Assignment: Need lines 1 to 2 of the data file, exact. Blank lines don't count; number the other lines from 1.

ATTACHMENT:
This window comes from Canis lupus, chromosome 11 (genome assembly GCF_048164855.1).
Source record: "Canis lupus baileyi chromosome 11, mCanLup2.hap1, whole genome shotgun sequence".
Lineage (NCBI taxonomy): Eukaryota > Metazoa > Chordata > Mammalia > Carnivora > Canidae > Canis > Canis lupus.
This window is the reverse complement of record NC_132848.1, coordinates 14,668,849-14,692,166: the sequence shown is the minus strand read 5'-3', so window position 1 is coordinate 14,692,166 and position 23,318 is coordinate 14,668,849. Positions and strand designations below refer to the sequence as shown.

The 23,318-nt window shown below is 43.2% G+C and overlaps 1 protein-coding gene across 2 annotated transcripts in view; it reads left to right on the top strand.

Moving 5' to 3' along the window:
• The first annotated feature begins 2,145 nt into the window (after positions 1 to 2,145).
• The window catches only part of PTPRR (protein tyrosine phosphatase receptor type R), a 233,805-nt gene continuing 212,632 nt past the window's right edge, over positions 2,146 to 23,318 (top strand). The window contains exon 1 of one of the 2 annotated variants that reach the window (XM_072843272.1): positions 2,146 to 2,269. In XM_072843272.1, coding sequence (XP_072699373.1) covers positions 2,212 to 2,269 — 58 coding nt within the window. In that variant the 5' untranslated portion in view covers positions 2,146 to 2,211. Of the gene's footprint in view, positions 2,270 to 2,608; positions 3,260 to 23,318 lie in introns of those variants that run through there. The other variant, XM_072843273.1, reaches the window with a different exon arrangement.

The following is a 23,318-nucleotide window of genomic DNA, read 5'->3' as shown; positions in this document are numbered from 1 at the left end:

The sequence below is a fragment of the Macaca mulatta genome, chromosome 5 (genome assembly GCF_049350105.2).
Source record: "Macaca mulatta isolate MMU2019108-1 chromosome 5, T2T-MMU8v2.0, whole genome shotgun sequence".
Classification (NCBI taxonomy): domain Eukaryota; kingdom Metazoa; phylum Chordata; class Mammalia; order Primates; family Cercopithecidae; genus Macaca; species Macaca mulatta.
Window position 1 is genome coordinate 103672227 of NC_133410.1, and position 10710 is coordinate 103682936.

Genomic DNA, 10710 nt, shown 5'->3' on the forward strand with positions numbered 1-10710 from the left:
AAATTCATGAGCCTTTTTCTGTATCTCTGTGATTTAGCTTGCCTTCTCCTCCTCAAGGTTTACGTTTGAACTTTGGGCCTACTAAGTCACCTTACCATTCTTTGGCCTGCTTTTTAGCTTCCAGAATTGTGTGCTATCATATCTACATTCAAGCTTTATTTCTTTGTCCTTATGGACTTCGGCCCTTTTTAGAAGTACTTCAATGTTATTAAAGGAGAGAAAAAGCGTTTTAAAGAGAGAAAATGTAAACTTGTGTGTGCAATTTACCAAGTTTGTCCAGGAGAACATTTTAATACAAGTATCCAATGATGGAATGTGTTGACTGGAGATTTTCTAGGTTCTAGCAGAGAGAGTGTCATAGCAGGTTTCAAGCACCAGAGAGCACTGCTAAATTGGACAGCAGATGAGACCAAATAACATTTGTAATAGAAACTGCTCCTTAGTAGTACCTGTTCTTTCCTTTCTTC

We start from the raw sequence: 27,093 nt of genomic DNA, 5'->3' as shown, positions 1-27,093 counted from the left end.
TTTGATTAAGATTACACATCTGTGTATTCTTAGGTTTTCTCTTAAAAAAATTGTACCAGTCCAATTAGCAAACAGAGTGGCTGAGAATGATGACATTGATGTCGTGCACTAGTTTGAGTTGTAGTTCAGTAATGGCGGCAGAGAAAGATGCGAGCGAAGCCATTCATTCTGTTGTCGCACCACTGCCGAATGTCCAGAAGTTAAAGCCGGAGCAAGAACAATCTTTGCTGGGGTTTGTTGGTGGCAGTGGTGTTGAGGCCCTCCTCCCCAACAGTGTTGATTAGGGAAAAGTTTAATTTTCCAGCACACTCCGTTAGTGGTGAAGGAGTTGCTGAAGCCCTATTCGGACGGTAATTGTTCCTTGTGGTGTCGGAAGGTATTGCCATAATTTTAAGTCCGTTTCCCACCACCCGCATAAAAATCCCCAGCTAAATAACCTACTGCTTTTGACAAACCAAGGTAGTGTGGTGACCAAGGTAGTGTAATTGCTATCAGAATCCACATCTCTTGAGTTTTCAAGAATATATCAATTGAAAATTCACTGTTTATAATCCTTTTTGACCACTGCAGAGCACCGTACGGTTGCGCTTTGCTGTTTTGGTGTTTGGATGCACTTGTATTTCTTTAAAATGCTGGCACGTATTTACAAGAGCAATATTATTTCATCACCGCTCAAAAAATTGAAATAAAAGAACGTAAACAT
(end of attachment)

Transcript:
This window comes from Canis lupus, chromosome 11 (genome assembly GCF_048164855.1).
Source record: "Canis lupus baileyi chromosome 11, mCanLup2.hap1, whole genome shotgun sequence".